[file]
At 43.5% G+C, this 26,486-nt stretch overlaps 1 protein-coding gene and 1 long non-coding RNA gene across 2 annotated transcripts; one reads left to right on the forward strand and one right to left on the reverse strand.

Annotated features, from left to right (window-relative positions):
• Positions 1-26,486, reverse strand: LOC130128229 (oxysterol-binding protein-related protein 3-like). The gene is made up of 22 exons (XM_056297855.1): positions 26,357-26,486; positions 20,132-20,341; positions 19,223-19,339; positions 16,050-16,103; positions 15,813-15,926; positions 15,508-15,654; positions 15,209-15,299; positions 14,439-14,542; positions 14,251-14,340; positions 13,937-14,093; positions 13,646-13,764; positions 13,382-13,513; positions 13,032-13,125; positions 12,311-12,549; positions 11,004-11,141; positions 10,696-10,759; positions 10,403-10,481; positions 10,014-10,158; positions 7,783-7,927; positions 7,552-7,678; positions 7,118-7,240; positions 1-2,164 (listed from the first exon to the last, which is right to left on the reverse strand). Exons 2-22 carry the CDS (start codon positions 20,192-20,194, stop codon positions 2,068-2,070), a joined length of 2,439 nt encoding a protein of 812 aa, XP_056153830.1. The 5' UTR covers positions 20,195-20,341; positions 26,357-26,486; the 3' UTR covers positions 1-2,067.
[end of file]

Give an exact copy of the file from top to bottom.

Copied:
At 43.5% G+C, this 26,486-nt stretch overlaps 1 protein-coding gene and 1 long non-coding RNA gene across 2 annotated transcripts; one reads left to right on the forward strand and one right to left on the reverse strand.

Annotated features, from left to right (window-relative positions):
• Positions 1-26,486, reverse strand: LOC130128229 (oxysterol-binding protein-related protein 3-like). The gene is made up of 22 exons (XM_056297855.1): positions 26,357-26,486; positions 20,132-20,341; positions 19,223-19,339; positions 16,050-16,103; positions 15,813-15,926; positions 15,508-15,654; positions 15,209-15,299; positions 14,439-14,542; positions 14,251-14,340; positions 13,937-14,093; positions 13,646-13,764; positions 13,382-13,513; positions 13,032-13,125; positions 12,311-12,549; positions 11,004-11,141; positions 10,696-10,759; positions 10,403-10,481; positions 10,014-10,158; positions 7,783-7,927; positions 7,552-7,678; positions 7,118-7,240; positions 1-2,164 (listed from the first exon to the last, which is right to left on the reverse strand). Exons 2-22 carry the CDS (start codon positions 20,192-20,194, stop codon positions 2,068-2,070), a joined length of 2,439 nt encoding a protein of 812 aa, XP_056153830.1. The 5' UTR covers positions 20,195-20,341; positions 26,357-26,486; the 3' UTR covers positions 1-2,067.